Drag Icons of Brazil
The Divine Divas are icons of the first generation of Brazilian transvestite artists in the 1960’s. One of the first places that hosted men dressed as women was the Rival Theatre that was run by Américo Leal, grandfather of this film’s director, Leandra Leal. We see the intimacy, the talent and the stories of a generation that revolutionized the sexual behavior and defied the morality of a time.
Eight artists have come together for a 50th anniversary reunion and their stories are as diverse and different as their costumes. The documentary is greatly influenced by the experiences of the filmmaker. Leandra Leal practically grew up at the theater; her grandfather, owned it and presented that first showcase for transvestite performers. Her mother, Angela Leal, brought her to the theater from an early age, and so she was very influenced by the warm and loving environment she found there. Because her mother was an actress, it was entirely natural for Leandra to also become an actress, which she did in her early teens and she was widely acclaimed in her country.
With that kind of background, it’s no surprise that “Divine Divas” is a celebration than an expose of some sort. Because of her friendly relationships with the performers, they open up to Leandra right away. They remember how it once was with pride just as other entertainers would do. We become immediately aware of the Divas’ musical talents and stage presence as we ware when they speak the many unique challenges they faced over the years. They tell it like it is, and describe how difficult it was for them individually in their younger years. Some struggled with their own identities at a time and in a culture that looked down on anything or anyone out of the ordinary and expected.
The film revolves around the preparations for the reunion and this makes it easy for the performers to talk about their experiences over the decades. Each individual is different, of course therefore giving us a broad view of identity issues is related. We also get an overview of the culture of Brazil in the 1960s and 1970s. Through archival footage and photos we see what life was like for the performers. Occasionally the footage is quite revealing, but even when private parts are exposed briefly, the spirit remains accepting and matter of fact. The times have changed yet the artists who are now older have not really changed. They are still strong, resilient and proud. And they can still sing, dance, entertain audiences and act as examples to younger performers.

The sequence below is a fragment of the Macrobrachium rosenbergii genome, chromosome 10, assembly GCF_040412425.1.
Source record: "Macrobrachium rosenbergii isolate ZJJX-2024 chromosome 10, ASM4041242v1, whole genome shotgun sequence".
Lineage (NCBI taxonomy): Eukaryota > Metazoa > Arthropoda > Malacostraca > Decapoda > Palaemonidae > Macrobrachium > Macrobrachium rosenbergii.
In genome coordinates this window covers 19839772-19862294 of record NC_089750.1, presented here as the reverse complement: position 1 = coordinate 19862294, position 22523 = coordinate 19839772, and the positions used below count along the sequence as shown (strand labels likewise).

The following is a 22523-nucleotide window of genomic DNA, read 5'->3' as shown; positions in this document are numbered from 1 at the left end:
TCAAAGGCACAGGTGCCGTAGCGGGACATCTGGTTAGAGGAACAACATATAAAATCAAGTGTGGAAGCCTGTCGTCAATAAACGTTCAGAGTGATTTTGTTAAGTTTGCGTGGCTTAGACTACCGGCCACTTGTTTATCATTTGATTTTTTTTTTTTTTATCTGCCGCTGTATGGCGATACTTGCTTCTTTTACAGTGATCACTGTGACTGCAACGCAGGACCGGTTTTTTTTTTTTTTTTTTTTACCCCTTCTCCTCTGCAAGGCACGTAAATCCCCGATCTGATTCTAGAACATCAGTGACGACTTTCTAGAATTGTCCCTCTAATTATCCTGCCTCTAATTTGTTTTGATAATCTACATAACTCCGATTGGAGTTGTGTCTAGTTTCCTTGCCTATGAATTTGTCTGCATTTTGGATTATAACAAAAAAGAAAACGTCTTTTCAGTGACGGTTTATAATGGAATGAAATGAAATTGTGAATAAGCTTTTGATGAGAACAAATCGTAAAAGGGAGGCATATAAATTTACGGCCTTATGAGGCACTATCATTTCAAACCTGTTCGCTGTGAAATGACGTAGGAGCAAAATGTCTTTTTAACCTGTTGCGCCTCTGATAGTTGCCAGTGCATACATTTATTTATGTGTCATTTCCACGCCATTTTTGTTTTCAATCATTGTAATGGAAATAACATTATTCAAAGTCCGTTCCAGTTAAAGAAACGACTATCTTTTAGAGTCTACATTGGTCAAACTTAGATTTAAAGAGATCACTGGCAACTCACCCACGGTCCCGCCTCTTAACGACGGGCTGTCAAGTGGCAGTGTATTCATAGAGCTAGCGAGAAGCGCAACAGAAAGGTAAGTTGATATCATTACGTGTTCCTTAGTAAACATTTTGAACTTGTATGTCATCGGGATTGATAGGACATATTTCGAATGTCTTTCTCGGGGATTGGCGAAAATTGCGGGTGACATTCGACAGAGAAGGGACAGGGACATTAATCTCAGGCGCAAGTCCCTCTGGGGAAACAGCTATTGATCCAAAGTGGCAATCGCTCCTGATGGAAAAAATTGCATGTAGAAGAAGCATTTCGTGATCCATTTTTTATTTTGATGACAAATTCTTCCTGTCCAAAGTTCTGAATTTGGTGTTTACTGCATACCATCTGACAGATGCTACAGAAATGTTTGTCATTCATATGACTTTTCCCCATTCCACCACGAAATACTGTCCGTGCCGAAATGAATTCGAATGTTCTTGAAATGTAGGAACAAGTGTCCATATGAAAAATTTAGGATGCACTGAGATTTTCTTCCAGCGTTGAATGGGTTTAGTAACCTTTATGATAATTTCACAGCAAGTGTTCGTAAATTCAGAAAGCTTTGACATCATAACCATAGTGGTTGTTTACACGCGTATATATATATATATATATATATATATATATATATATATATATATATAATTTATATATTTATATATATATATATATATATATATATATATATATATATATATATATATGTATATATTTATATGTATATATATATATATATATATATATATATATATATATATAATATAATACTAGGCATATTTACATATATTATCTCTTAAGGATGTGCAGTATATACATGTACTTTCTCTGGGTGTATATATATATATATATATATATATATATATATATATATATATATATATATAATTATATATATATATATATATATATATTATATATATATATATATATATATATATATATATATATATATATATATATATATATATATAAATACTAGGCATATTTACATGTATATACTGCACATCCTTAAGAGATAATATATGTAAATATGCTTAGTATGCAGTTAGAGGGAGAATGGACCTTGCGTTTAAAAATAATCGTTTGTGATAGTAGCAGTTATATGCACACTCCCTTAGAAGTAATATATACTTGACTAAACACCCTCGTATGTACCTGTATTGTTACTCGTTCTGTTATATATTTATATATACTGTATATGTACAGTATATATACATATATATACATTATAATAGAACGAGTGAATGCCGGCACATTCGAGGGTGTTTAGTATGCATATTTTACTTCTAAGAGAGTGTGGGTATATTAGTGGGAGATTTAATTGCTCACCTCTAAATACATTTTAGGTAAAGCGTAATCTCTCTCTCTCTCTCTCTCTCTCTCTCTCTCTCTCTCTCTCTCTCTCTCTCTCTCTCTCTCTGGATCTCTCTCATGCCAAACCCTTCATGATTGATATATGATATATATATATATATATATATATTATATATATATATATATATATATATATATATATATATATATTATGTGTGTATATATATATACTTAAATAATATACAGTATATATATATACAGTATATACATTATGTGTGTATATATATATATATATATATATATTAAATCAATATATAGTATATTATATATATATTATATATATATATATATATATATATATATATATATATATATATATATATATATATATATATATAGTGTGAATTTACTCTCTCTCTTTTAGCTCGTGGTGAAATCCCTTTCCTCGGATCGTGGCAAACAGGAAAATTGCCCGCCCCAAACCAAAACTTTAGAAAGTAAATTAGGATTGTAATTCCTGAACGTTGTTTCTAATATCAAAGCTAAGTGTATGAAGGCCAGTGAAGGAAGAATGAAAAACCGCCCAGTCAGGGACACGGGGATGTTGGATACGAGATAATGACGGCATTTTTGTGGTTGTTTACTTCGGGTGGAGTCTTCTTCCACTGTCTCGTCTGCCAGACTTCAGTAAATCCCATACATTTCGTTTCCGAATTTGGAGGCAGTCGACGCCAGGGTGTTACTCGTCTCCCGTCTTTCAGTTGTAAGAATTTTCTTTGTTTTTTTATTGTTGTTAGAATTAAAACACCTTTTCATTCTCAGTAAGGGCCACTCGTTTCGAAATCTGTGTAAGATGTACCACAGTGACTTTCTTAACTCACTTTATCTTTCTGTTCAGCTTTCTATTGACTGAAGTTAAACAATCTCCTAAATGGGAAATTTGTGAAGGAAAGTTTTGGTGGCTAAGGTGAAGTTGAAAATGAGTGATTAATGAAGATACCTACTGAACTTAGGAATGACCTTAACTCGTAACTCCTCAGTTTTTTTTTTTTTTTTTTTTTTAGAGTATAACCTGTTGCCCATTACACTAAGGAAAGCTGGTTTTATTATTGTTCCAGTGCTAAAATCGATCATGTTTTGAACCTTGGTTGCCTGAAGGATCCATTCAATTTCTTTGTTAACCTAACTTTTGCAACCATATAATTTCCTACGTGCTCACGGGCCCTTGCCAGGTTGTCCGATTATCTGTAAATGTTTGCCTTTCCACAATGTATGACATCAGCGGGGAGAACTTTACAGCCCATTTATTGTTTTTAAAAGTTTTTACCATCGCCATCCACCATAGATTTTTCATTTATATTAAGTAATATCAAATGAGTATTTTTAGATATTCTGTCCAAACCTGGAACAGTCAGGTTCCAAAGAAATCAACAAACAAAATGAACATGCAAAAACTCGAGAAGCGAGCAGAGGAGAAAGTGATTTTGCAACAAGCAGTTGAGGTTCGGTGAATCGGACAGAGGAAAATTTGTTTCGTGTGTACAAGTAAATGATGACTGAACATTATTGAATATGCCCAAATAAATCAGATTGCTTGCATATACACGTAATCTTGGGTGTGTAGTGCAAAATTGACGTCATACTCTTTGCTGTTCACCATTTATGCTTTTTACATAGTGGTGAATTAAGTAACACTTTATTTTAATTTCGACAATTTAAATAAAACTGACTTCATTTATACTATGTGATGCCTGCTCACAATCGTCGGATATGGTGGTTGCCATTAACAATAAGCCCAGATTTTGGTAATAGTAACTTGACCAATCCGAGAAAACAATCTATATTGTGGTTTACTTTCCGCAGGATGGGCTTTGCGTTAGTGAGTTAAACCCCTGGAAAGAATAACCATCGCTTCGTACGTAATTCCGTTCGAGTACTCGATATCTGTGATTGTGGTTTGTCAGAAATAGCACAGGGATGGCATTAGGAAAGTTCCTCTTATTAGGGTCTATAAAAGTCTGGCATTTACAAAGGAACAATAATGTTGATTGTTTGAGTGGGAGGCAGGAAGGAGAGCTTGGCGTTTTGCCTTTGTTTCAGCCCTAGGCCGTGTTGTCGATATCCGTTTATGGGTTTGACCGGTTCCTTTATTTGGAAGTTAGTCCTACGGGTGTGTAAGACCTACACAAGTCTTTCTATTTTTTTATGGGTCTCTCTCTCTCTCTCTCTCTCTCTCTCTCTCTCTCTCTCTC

As far back as she can remember, Leandra Leal was aware of the transvestite artists of Rio de Janeiro’s Rival Theater. It was one of the first clubs to openly feature men dressed as women. This Leal’s first directorial effort and even though the film is at times uneven, it pays tribute to eight of these performers as they reunite at the venue for a 50th anniversary performance.
The opening shot is gorgeous with the camera focusing closely on one of the drag performers as she prepares to go onstage at the Rival. Her glitter glows and her lipstick and false eyelashes give her face an abstract impressionism. Her hands are wrinkled hands but they hold a great deal of history and we see pleasure and pain.
We see talking-head interviews, onstage performances from the 50th anniversary show and archival footage (mostly of the divas in their younger days) and through these we get to know the performers. They have been all over the world and they challenged the morals of the military dictatorship that ruled Brazil between 1967 and 1985. Leal views her subjects in a present-tense vacuum, more concerned with the behind-the-scenes intricacies of their reunion show and the cattiness of some of the rehearsals than anything else. Whenever there is a focus on the Rival as a kind of radical oasis, the film comes alive.